Rhos Cefn Bryn comprises of 2 fields near Llannon. On initial inspection they don’t look particularly interesting. However this site is home to 2 important Carmarthenshire species: Dormouse and Marsh Fritillary. Both species have conflicting habitat requirements, so our main job is in keeping an equilibrium so both species needs are satisfied. But at this time of year, the most important part is surveying for larval webs! And this year, our hard work seems to have paid off..
The site comprises of marshy grassland habitat surrounded by mature hedgerows, and is a good example of what this area of Carmarthenshire would have looked like before agriculture became mechanised.
Monitoring for Marsh Fritillaries takes place early September when the caterpillars are most visibly living in colonies within webs. Numbers can fluctuate widely and indeed last year we only found 1 web. This year, after a fallow year, we counted 47 webs.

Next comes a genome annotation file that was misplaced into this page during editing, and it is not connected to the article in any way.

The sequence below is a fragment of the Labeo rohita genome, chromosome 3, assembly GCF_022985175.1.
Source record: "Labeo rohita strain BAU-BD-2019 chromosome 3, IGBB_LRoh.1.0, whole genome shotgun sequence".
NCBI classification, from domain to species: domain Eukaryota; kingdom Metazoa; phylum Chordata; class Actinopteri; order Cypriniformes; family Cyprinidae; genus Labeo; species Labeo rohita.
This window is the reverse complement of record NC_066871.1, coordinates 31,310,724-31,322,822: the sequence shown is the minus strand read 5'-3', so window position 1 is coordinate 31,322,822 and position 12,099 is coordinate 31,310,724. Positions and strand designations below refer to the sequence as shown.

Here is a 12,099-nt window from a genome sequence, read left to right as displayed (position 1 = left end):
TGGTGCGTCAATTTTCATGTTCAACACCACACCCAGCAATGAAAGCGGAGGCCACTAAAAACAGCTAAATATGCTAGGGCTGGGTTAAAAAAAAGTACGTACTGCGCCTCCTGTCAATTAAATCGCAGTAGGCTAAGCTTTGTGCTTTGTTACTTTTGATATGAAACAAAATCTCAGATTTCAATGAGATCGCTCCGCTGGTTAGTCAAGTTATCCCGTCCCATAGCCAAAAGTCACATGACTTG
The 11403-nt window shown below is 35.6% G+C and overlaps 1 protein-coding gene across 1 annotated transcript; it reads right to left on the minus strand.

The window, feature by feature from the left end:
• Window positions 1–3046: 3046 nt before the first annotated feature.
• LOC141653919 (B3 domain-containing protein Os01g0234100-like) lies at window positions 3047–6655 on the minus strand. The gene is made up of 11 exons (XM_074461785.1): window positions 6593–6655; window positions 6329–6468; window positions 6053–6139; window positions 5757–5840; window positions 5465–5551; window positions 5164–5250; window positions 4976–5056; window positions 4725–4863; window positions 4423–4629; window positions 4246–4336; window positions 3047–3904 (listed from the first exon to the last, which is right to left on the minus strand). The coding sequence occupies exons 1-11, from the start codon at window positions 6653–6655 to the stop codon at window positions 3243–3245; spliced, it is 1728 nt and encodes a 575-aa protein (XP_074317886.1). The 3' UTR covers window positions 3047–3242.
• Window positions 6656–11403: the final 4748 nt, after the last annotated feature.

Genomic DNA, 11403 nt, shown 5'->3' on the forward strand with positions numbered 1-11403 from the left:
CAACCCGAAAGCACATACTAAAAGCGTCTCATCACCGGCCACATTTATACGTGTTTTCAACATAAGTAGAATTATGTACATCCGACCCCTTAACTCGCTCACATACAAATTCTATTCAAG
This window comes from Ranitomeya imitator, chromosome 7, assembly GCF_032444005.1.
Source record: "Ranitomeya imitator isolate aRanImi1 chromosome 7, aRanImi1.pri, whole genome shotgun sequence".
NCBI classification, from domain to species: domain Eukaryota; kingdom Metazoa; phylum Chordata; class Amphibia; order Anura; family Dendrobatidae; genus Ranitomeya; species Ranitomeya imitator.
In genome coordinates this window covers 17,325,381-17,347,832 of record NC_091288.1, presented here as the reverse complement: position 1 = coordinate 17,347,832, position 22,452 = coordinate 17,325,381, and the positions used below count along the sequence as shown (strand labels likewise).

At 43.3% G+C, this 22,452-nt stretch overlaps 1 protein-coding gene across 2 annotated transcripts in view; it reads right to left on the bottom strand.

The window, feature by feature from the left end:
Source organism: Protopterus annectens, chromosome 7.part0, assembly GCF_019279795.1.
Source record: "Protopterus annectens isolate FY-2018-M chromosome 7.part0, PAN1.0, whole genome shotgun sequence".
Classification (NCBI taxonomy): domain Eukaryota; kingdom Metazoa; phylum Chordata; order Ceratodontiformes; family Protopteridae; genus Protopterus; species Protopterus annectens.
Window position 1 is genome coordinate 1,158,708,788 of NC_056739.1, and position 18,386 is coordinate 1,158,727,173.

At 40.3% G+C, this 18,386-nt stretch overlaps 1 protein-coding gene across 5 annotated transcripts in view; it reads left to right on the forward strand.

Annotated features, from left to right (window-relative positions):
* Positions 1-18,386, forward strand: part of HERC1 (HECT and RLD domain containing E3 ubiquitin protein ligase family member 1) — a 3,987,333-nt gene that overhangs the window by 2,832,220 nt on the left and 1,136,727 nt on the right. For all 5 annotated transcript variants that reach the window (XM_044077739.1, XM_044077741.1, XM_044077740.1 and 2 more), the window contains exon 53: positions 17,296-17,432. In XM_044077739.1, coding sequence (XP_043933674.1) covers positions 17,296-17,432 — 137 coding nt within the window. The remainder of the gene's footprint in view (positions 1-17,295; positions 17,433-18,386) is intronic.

Marsh frits anecdotally have been seen to increase on the odd year when no grazing occurs, this is something we have incorporated at Rhos Cefn Bryn, and every 4th year is a fallow year. 47 webs is the highest number observed since 1996!
It is always tricky to know exactly what went right this year for this species, but good weather during the main flight period in June and a relax on the grazing does seem to have helped.
We’ve also had some good results for dormouse monitoring within the hedgerows surrounding the fields. With the help of a local ecologist we are trailing a new survey technique, dormouse tracking tunnels. This method involves looking at footprints.
Out of the 25 tunnels set up, we discovered dormouse footprints on 11 within 2 weeks of being set up. This level of activity helps us understand the size of population and its distribution across the site.
-- Stephanie Coates, Wildlife Trust Officer, Brecknock